Portraying a vision, not of a postracial America, but of a different racial America, Creating a New Racial Order examines how the structures of race and ethnicity are altering a nation.
The Cuban economy has been transformed over the course of the last decade, and these changes are now likely to accelerate. In this edited volume, prominent Cuban economists and sociologists present a clear analysis of Cuba’s economic and social circumstances and suggest steps for Cuba to reactivate economic growth and improve the welfare of its citizens. These authors focus first on trade, capital inflows, exchange rates, monetary and fiscal policy, and the agricultural sector. In a second section, a multidisciplinary team of sociologists and an economist map how reforms in economic and social policies have produced declines in the social standing of some specific groups and economic mobility for others.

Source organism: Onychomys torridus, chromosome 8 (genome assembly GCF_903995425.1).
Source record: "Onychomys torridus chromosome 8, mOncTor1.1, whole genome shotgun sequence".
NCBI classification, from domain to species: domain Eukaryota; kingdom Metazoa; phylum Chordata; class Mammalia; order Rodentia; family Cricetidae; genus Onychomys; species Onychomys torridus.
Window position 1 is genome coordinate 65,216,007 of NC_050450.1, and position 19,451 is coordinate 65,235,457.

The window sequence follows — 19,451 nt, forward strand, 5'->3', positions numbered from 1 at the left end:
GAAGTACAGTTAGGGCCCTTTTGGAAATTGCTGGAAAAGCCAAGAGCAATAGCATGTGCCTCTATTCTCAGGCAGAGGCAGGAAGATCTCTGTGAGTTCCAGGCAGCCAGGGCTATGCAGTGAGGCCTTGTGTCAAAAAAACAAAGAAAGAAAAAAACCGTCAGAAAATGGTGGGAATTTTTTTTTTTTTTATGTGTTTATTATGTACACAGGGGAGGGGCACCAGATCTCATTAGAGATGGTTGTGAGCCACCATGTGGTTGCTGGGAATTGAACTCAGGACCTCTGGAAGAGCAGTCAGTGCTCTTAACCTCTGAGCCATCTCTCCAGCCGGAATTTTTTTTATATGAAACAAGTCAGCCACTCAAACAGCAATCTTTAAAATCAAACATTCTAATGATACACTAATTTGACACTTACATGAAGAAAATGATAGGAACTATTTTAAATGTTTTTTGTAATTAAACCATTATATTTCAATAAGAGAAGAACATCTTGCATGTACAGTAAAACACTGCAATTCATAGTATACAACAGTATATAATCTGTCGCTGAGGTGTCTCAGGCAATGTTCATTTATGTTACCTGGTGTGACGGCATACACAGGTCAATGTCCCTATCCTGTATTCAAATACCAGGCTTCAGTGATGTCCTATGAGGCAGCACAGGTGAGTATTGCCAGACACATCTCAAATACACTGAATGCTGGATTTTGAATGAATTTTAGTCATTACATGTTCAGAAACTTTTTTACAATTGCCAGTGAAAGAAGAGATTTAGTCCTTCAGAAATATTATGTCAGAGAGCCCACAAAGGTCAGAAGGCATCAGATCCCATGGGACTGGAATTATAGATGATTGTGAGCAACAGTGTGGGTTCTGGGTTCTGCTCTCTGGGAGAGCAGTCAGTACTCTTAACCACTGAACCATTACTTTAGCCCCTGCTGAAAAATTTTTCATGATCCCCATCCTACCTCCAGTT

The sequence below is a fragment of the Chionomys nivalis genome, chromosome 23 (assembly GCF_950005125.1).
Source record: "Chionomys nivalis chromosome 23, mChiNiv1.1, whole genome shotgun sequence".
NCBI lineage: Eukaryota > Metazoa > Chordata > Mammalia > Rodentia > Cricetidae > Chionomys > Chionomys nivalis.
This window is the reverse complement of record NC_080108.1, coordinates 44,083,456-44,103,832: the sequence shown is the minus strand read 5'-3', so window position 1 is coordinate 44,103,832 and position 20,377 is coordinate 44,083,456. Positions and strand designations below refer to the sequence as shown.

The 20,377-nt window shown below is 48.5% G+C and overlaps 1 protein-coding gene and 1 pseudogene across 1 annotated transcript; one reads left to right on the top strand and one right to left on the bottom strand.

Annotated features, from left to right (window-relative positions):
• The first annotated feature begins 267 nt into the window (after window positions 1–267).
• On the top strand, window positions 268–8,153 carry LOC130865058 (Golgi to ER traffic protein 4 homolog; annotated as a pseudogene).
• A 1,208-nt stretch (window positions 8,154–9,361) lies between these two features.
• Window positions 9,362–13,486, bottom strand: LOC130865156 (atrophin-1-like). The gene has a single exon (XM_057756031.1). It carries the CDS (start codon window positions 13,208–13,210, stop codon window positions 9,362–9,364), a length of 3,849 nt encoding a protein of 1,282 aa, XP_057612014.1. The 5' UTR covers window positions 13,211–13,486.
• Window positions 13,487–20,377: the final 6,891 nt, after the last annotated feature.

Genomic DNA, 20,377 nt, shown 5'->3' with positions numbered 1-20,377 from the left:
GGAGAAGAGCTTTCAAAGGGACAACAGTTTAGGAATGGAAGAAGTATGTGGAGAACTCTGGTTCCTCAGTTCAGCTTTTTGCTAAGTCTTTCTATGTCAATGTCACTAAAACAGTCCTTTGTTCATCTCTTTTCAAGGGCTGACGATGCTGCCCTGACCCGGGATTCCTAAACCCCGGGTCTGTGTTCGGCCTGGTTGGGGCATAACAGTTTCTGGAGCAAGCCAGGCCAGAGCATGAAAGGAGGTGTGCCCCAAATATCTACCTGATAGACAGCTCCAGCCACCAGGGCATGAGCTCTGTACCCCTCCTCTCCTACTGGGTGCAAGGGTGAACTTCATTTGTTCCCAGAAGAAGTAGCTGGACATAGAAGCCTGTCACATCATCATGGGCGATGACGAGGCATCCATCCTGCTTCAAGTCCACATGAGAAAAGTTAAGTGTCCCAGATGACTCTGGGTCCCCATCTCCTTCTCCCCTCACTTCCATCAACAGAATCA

A joint collaboration between scholars at Harvard University and in Cuba, this book includes the same editors and many of the same authors of The Cuban Economy at the Start of the Twenty-First Century (edited by Jorge I. Domínguez, Omar Everleny Pérez Villanueva, and Lorena G. Barberia), which is also part of the David Rockefeller Center series.